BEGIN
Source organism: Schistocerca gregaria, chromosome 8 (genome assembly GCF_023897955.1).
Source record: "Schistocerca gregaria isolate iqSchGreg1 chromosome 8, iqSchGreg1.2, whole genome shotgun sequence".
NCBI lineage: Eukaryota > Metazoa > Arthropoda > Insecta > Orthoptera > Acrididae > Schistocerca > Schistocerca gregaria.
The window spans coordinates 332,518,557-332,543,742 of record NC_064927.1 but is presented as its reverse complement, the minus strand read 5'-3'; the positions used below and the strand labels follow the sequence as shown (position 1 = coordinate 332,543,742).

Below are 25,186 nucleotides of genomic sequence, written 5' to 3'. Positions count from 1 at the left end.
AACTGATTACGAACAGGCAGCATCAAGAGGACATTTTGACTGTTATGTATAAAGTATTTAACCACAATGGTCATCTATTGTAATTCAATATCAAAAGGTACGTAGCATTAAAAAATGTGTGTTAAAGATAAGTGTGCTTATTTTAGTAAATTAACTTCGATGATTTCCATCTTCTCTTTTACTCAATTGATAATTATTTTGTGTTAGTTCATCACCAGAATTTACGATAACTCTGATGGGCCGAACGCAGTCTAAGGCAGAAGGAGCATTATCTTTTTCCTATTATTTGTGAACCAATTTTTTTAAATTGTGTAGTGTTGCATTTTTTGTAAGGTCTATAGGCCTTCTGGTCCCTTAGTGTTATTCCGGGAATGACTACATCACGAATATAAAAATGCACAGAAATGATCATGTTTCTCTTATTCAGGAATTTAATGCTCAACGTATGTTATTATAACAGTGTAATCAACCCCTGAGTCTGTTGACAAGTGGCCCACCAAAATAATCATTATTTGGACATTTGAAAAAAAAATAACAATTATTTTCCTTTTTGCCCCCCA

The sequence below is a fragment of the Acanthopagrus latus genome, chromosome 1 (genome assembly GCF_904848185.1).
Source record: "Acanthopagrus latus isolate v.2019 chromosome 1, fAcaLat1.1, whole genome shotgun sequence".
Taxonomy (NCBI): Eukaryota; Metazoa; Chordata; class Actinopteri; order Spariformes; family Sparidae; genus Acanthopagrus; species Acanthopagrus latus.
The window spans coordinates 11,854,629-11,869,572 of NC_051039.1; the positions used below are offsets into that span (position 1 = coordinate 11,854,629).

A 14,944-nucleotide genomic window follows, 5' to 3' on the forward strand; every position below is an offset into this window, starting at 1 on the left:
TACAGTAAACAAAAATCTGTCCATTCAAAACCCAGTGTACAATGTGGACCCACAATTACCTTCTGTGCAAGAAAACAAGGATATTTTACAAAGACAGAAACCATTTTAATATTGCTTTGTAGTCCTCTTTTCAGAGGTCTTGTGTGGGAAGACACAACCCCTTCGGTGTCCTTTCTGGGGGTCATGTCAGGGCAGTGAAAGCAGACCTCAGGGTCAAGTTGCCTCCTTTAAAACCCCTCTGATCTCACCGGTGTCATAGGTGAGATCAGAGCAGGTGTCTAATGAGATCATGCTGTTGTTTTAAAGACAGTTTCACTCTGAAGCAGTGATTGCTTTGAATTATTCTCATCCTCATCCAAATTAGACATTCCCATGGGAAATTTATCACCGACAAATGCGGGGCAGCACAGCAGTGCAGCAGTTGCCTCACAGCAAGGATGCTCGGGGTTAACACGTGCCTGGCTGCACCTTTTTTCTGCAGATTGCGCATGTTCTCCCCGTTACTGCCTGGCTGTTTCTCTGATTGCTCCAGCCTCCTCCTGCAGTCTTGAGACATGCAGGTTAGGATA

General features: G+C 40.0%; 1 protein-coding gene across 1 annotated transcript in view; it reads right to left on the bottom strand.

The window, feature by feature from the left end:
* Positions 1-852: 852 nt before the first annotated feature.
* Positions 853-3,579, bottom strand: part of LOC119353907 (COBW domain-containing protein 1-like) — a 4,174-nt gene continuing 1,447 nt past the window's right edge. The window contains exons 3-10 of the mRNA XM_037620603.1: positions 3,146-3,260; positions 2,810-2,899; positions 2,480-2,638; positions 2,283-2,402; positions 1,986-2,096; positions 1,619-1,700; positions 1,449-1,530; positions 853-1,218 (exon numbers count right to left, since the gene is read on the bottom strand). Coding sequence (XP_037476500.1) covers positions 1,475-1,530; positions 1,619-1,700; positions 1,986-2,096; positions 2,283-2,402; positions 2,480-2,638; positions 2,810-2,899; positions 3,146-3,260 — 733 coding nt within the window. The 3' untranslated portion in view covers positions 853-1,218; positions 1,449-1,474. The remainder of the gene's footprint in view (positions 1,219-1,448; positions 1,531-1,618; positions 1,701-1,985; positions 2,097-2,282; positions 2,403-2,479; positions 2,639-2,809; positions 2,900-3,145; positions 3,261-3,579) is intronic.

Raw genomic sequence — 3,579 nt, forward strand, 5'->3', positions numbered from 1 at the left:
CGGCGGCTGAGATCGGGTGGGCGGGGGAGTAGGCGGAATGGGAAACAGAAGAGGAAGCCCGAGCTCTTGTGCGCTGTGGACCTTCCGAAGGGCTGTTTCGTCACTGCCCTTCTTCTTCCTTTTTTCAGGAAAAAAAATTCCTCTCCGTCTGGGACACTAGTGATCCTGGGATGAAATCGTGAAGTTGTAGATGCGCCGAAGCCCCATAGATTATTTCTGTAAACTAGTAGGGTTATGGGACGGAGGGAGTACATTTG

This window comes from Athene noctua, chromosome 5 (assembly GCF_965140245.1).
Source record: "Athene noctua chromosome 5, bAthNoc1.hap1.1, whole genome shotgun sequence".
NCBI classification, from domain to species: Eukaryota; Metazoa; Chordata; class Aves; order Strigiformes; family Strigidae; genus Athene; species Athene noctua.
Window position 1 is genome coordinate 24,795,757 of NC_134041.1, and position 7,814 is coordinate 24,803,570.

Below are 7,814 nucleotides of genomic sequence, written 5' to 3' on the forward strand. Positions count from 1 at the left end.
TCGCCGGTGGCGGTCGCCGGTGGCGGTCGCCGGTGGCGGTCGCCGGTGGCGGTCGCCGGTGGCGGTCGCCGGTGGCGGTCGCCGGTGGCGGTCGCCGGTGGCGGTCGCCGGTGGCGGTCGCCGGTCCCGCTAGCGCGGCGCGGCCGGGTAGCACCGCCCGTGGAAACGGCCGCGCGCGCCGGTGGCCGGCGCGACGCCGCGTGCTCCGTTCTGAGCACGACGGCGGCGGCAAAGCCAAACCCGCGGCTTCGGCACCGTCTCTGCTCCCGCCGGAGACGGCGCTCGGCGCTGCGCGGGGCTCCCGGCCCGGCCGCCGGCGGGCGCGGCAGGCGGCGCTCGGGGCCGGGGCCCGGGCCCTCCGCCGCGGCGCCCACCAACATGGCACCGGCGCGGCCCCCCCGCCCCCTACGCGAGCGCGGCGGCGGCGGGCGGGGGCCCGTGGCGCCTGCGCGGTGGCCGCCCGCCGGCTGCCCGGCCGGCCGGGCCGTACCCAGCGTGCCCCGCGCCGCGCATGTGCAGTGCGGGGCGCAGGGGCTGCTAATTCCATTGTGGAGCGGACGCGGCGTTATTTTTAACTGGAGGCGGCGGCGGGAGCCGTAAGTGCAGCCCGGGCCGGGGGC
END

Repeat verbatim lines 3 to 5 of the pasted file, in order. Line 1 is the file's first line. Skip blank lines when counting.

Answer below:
NCBI lineage: Eukaryota > Metazoa > Arthropoda > Insecta > Orthoptera > Acrididae > Schistocerca > Schistocerca gregaria.
The window spans coordinates 332,518,557-332,543,742 of record NC_064927.1 but is presented as its reverse complement, the minus strand read 5'-3'; the positions used below and the strand labels follow the sequence as shown (position 1 = coordinate 332,543,742).

Below are 25,186 nucleotides of genomic sequence, written 5' to 3'. Positions count from 1 at the left end.